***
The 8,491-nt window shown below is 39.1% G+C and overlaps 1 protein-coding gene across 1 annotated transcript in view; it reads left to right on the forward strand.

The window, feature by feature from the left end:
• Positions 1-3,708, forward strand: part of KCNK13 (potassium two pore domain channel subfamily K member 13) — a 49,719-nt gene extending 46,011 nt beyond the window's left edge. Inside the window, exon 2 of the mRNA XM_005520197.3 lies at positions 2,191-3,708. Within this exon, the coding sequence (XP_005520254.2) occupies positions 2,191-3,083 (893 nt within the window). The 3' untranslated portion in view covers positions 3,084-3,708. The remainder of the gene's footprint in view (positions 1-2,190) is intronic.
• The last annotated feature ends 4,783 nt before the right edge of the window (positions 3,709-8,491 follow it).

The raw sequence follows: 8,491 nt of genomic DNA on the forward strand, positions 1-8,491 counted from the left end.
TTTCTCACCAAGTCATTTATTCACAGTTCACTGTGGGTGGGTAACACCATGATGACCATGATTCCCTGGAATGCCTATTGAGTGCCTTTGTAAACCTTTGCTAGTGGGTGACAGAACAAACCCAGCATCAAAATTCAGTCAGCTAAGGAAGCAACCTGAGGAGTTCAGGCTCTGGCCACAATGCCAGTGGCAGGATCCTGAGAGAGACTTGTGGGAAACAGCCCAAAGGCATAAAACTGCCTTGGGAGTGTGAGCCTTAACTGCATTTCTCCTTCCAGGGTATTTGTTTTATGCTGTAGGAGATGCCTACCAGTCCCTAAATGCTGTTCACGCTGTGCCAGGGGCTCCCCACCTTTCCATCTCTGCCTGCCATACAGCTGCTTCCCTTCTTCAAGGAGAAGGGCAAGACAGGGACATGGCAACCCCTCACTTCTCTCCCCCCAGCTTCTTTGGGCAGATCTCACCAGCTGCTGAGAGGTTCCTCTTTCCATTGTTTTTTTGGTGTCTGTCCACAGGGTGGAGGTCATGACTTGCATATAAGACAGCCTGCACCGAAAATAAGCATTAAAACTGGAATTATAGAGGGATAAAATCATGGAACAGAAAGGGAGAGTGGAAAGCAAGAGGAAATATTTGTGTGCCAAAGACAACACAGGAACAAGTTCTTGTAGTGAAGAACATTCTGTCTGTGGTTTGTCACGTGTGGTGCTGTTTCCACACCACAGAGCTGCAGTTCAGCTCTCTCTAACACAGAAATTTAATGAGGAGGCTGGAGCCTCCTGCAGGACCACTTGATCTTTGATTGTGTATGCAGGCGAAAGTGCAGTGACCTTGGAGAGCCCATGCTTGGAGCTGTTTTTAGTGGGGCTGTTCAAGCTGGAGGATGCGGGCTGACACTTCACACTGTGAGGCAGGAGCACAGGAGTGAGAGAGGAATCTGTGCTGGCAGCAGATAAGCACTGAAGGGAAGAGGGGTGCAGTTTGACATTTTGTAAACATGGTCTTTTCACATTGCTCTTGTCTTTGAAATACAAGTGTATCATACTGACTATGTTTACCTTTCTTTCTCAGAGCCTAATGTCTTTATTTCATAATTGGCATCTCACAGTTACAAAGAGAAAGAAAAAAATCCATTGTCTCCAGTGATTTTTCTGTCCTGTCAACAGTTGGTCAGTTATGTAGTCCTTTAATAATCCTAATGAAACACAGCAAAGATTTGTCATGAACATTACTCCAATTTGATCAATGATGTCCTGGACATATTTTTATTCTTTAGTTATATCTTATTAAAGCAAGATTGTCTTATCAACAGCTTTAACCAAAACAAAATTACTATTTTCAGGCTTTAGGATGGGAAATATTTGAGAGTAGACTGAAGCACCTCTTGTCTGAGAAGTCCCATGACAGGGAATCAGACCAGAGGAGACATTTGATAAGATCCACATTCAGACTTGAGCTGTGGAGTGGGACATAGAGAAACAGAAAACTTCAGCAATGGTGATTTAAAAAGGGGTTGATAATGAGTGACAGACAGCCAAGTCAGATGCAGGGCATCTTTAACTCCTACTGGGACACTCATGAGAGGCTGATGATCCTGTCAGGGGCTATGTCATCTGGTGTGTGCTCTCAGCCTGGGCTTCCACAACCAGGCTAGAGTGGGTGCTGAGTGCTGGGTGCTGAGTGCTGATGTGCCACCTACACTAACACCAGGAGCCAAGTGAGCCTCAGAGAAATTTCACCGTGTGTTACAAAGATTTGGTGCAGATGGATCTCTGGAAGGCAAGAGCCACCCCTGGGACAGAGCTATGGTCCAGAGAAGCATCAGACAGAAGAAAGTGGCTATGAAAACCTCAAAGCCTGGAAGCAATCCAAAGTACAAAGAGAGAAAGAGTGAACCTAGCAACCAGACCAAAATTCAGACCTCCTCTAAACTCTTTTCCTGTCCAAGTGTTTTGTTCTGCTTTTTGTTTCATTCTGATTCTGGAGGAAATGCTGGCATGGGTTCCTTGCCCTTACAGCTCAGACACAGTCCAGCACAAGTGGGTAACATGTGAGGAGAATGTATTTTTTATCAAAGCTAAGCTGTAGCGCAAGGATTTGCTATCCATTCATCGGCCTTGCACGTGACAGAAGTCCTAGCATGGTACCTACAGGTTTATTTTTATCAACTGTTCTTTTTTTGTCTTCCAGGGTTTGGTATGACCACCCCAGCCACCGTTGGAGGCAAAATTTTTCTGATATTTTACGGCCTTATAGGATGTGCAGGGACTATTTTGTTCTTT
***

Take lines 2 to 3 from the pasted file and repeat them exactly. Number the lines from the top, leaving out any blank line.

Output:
The window, feature by feature from the left end:
• Positions 1-3,708, forward strand: part of KCNK13 (potassium two pore domain channel subfamily K member 13) — a 49,719-nt gene extending 46,011 nt beyond the window's left edge. Inside the window, exon 2 of the mRNA XM_005520197.3 lies at positions 2,191-3,708. Within this exon, the coding sequence (XP_005520254.2) occupies positions 2,191-3,083 (893 nt within the window). The 3' untranslated portion in view covers positions 3,084-3,708. The remainder of the gene's footprint in view (positions 1-2,190) is intronic.